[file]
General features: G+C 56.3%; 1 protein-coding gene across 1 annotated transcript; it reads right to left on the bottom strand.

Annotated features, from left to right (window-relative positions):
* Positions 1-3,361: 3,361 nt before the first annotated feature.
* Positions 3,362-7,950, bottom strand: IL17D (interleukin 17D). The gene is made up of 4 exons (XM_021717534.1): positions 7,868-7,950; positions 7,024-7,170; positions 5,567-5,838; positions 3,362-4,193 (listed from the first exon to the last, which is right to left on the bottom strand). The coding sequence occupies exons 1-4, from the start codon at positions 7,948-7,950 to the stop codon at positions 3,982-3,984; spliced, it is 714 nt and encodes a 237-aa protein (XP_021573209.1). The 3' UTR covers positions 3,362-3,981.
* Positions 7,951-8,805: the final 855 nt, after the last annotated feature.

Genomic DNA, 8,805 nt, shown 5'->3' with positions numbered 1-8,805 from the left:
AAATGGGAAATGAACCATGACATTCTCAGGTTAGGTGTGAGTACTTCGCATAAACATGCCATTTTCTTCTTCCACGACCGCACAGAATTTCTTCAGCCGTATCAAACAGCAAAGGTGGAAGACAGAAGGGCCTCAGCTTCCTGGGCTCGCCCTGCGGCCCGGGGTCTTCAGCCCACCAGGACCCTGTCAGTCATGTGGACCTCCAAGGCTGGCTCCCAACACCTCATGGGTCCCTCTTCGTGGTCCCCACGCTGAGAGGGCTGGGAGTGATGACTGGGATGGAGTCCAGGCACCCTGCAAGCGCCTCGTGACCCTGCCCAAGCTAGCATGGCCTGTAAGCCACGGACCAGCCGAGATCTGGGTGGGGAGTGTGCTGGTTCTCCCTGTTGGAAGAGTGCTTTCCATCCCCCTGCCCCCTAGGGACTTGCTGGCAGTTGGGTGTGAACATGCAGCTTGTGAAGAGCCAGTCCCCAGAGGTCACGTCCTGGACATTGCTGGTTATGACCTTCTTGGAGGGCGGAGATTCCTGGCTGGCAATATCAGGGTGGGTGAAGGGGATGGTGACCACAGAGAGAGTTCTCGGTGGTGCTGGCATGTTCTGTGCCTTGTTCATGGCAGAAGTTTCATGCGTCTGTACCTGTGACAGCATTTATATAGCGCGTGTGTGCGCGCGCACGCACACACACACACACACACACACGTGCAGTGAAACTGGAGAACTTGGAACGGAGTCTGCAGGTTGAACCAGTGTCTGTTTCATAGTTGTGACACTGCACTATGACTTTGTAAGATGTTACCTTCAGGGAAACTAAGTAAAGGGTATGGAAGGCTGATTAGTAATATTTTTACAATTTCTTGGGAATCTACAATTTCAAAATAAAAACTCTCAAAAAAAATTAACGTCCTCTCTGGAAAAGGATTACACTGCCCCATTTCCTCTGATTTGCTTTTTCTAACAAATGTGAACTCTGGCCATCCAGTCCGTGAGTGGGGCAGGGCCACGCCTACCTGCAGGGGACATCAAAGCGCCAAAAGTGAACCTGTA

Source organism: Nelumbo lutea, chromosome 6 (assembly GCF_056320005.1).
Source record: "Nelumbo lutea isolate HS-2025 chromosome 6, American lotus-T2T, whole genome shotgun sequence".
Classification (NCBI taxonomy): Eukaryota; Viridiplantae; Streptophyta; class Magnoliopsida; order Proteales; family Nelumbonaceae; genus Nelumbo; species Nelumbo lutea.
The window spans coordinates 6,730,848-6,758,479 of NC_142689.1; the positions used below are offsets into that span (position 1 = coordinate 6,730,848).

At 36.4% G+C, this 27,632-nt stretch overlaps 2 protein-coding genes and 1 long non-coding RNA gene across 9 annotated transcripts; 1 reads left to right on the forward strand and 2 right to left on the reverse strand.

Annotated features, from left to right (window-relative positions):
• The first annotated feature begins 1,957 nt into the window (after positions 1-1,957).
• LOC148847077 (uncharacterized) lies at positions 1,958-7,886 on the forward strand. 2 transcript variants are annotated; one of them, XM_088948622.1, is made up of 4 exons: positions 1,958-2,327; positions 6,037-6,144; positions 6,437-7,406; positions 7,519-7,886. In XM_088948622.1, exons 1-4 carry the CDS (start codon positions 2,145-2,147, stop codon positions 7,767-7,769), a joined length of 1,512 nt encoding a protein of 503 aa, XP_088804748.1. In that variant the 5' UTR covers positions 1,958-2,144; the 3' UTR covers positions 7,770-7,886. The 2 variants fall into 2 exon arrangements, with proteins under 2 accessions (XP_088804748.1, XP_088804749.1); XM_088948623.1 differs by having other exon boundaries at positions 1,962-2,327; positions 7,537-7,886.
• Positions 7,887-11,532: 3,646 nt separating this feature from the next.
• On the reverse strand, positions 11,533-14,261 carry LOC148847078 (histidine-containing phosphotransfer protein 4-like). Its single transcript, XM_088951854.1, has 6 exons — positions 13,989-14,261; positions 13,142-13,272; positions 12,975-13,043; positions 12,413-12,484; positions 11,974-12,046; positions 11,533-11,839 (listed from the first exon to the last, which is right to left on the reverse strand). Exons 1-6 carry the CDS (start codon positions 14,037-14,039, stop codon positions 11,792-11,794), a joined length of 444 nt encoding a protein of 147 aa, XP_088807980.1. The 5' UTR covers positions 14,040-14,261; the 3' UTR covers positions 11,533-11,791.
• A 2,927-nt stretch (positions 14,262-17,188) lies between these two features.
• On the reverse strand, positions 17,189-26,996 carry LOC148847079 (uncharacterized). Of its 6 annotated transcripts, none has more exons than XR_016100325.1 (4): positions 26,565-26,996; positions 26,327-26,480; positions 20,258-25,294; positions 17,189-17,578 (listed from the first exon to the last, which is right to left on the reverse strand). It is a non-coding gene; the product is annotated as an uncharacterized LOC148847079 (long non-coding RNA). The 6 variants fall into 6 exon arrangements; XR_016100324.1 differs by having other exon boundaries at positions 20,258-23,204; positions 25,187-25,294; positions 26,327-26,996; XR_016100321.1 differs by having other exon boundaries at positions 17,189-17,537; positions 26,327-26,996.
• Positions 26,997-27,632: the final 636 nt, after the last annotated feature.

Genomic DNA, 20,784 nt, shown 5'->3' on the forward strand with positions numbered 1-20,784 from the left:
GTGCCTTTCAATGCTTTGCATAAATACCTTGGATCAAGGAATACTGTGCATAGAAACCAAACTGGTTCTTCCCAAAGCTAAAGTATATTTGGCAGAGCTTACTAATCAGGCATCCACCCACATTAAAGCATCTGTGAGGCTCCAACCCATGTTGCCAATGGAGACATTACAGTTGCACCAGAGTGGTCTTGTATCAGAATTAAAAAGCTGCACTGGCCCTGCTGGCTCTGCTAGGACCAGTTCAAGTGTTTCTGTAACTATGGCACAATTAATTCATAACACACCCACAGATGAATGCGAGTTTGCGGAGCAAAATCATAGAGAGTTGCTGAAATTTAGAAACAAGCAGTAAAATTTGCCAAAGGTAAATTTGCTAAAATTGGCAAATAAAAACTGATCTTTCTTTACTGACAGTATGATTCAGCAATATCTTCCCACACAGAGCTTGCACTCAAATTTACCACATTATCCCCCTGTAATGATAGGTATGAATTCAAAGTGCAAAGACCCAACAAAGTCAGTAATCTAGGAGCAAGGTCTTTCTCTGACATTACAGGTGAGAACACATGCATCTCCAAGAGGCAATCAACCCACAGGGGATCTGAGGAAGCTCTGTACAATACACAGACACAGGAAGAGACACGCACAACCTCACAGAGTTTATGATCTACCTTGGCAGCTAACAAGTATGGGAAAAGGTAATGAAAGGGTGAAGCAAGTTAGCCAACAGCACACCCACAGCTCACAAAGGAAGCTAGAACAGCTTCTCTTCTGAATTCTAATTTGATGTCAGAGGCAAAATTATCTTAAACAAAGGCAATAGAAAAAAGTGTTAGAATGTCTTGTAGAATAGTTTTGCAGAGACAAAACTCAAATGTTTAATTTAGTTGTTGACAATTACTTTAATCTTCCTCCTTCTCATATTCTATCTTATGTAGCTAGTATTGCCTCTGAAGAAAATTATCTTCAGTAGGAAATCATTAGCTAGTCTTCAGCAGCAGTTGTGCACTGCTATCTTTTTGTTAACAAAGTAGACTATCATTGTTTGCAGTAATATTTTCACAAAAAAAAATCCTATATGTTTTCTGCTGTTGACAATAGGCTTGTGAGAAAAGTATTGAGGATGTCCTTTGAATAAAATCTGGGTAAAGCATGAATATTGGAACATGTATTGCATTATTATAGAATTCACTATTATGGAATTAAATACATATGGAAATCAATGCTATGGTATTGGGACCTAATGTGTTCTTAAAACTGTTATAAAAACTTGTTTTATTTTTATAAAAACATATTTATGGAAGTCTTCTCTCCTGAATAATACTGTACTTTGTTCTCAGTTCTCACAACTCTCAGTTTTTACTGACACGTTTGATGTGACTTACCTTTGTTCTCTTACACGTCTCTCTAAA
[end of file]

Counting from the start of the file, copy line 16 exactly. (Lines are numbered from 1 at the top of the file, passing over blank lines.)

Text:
• Positions 7,887-11,532: 3,646 nt separating this feature from the next.